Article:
Do you guys think he should look for an aluminum frame or chrome moly?
  10. dlpz

    dlpz New Member

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    Since I don't have any pictures of chainsaws to post, I'll put one up of my bike.

    I have to agree with other posts, you want a hardtail and not a full suspension bike (assuming your going to get a mountain bike).
    since you are a big dude, you don't want a dept. store bike, you'll kill it. Do go to a local bike store and get sized for a bike but don't feel guilty of buying it there. I bought mine through www.ibexbikes.com, I have an older Trophy Pro which for price vs. component is an awesome deal. At your size you really need to buy a good bike, others to look at are Kona and Specialized.

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  11. zendiagrams

    zendiagrams New Member

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    I am the same weight as you, but stand 6'7". I have a Trek Bike that I am very happy with. Mine is a Bike Path Series, Navigator, a cross between a street friendly bike, adn something to do light trails/dirt paths. It holds my size very well and the ride is great. However, the bike isn't as masculine looking as some other bikes.
  12. Jay H

    Jay H New Member

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    Wouldn't worry about AL, CRMO, etc, although most entry level MTBs are AL anyway and with more weight, AL bikes are generally stiffer (not because of the material, just that mfgrs use more of it since it's lighter than CrMo gram for gram).

    Don't forget the helmet and the red LED blinkie on the back and white LED on the front!

    Jay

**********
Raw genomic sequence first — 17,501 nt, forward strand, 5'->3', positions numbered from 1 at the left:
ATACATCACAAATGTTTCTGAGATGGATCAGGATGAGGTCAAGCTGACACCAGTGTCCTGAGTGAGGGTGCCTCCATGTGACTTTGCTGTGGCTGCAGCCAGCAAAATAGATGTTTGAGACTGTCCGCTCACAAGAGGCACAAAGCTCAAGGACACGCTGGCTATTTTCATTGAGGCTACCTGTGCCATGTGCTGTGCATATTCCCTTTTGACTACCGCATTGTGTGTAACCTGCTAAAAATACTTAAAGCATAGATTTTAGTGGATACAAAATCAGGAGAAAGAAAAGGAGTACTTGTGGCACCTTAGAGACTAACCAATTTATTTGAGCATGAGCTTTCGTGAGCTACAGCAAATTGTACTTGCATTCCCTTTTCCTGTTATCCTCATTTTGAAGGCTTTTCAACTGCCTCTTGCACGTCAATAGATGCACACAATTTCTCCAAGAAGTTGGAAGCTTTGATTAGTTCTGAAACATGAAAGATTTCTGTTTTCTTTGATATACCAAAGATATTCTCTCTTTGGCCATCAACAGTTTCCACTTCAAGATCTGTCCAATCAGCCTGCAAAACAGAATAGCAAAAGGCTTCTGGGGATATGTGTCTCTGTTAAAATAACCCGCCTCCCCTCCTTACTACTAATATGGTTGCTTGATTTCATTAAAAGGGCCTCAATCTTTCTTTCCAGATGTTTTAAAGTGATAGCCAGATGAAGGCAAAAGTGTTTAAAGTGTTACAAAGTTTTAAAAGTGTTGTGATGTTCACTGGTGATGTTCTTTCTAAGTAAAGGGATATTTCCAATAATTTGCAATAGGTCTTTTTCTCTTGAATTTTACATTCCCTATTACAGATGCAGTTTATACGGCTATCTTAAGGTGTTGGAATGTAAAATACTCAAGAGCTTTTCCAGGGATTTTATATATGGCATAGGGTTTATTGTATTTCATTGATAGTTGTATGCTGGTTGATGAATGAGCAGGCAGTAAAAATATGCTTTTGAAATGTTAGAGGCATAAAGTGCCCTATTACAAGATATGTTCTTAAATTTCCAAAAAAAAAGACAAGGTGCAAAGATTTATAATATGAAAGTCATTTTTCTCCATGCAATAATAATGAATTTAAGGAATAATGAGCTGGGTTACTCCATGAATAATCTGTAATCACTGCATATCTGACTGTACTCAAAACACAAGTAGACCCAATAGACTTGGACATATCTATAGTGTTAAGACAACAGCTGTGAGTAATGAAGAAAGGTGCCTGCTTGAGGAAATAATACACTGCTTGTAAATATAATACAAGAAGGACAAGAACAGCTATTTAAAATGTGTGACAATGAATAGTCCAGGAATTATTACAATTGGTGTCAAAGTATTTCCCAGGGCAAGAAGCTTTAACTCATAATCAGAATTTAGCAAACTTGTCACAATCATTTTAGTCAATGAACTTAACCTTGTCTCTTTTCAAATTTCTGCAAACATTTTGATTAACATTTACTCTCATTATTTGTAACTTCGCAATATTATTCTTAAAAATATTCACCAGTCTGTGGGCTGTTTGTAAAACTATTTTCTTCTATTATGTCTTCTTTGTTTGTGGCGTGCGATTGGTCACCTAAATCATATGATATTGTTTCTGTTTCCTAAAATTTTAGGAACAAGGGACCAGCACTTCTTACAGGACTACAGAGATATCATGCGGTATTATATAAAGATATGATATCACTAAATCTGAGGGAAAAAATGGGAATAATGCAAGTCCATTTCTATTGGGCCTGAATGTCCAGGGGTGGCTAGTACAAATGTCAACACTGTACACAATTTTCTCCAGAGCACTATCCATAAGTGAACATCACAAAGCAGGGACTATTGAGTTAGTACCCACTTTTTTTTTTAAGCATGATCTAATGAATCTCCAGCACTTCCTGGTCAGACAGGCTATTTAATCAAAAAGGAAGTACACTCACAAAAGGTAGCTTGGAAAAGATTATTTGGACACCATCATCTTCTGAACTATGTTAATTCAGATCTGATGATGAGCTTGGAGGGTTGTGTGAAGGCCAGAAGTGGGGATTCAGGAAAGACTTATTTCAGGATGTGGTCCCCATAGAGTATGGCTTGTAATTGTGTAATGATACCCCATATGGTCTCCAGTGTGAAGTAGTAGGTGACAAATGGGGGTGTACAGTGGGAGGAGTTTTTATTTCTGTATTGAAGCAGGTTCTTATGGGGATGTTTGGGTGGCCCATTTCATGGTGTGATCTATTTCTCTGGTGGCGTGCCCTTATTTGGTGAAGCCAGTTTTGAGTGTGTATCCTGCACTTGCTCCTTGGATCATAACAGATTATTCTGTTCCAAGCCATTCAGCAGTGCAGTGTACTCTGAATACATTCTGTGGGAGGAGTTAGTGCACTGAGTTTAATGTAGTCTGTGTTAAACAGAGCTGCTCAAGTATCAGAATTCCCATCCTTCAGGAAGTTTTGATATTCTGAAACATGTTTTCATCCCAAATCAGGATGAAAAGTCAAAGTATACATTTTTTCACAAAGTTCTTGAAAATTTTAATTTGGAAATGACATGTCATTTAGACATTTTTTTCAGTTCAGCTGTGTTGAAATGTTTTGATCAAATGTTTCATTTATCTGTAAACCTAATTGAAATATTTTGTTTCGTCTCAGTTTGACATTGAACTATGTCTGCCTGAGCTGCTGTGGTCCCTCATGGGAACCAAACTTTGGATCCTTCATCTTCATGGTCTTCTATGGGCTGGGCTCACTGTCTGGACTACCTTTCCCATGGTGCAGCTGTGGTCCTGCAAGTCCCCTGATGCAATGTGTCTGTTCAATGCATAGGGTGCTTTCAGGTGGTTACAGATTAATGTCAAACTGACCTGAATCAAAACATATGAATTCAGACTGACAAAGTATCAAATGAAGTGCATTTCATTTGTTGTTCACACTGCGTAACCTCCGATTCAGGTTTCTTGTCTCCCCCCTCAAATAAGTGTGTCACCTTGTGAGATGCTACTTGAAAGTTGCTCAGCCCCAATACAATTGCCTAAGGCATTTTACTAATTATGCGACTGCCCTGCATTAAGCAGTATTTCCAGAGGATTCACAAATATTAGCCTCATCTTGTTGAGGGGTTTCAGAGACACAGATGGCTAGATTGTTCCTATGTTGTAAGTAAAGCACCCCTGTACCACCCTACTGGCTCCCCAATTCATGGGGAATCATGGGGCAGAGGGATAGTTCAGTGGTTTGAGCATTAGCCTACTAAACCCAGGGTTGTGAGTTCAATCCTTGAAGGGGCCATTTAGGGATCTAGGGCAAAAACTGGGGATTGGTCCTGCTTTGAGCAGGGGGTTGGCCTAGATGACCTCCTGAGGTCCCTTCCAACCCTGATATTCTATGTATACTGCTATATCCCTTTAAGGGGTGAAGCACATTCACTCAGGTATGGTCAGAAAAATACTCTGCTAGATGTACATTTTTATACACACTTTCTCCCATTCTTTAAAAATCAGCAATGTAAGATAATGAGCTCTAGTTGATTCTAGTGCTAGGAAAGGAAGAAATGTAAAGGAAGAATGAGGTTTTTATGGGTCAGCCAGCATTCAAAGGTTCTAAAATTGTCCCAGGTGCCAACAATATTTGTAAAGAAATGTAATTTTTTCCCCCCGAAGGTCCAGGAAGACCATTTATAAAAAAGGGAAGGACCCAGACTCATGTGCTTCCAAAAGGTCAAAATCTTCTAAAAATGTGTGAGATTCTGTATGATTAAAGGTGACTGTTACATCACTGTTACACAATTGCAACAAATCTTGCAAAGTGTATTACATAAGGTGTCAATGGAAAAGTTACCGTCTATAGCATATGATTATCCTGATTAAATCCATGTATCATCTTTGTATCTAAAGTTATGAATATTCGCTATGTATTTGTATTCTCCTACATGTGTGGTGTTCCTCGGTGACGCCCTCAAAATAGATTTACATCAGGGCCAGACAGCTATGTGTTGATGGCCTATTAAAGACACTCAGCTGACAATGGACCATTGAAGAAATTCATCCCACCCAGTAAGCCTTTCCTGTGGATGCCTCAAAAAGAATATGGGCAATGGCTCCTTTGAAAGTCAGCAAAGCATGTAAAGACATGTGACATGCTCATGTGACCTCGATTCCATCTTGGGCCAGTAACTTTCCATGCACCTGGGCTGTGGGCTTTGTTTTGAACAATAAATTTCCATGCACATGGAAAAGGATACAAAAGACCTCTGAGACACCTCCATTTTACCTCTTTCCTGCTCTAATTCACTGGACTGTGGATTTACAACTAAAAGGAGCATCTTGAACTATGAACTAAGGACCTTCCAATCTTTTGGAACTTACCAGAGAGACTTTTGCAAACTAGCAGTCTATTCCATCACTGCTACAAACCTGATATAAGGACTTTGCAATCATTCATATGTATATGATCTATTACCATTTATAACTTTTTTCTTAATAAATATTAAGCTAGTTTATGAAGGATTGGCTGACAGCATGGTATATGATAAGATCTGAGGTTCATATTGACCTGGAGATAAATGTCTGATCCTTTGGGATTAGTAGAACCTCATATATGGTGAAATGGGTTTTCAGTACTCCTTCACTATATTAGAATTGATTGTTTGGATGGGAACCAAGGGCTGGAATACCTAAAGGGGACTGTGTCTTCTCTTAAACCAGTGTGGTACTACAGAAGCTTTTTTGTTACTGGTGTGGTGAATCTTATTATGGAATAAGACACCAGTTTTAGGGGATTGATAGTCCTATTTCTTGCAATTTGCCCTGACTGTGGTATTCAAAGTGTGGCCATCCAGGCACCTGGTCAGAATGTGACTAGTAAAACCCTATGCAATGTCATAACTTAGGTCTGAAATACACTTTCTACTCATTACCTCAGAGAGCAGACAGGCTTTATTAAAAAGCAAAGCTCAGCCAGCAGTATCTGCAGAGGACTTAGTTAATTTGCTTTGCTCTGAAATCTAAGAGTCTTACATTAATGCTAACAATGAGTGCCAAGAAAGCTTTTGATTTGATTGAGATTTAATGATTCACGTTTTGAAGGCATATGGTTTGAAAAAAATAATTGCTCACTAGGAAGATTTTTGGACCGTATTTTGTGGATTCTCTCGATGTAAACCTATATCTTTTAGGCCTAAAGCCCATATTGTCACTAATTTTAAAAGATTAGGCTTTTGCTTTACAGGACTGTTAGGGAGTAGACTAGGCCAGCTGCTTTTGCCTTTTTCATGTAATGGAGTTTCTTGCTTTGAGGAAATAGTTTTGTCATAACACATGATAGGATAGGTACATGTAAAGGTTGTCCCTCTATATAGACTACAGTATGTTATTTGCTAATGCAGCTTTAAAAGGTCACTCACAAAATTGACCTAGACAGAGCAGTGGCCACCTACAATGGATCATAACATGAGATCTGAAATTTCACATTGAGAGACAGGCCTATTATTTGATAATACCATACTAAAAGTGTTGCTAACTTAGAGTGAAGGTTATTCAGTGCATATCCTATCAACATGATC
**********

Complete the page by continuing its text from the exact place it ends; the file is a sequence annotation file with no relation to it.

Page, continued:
13. Backwoods Savage

    Backwoods Savage Minister of Fire

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    I'll second the recumbent bikes! However, with your size you also might want to look at a recumbent trike. They sit very low but will take a lot of load and are fun to ride...and fast....and super fast going downhill.

    I bought my first recumbent bike (Bacchetta Giro 26) almost a year ago. I had looked at recumbents for many, many years and liked the looks of them and all that I had read about them. I have a terribly beat up body but do love to ride bike. Not real big time but have put on over 5,000 miles in a year.

    I had not been able to ride for many years but kept trying every year. Last spring I told my wife I just had to get back on the bike and had to do something to make this swelling go down in my body! She said it was only fat, but... Also, riding my road bike hurt my wrists, elbows, shoulders and especially my back and neck. Yes, I'm a bit of a mess. So, I made up my mind to get a recumbent.

    They say to ride as many as you can before choosing because there are so many different recumbents on the market. But finding these recumbents to try out is not easy. I was able to find two bike shops that handled some but they were a long ways off. Still, I went to both and tried what they had. I finally settled on the one I wanted but ended up having a bike shipped to our local bike shop and he set the bike up for me.

    Wonderful! I am now able to ride bike again and not hurt like crazy. I'm even able to walk fine after a long ride. No more saddle sores either. Granted, I didn't put on a great mileage last summer (and can't ride here in winter) but did get 1600+ miles in. Also lost 25 lbs doing it.

    Some have a problem the first time riding as it is so different riding them vs a regular bike. That causes a death grip on the handlebars and a not relaxed body. But once you relax you can ride just like a normal bike.

    The only negatives about recumbents are that they are expensive and when you replace a chain, it takes a lot more chain. But believe me, the positives far outweigh the negatives.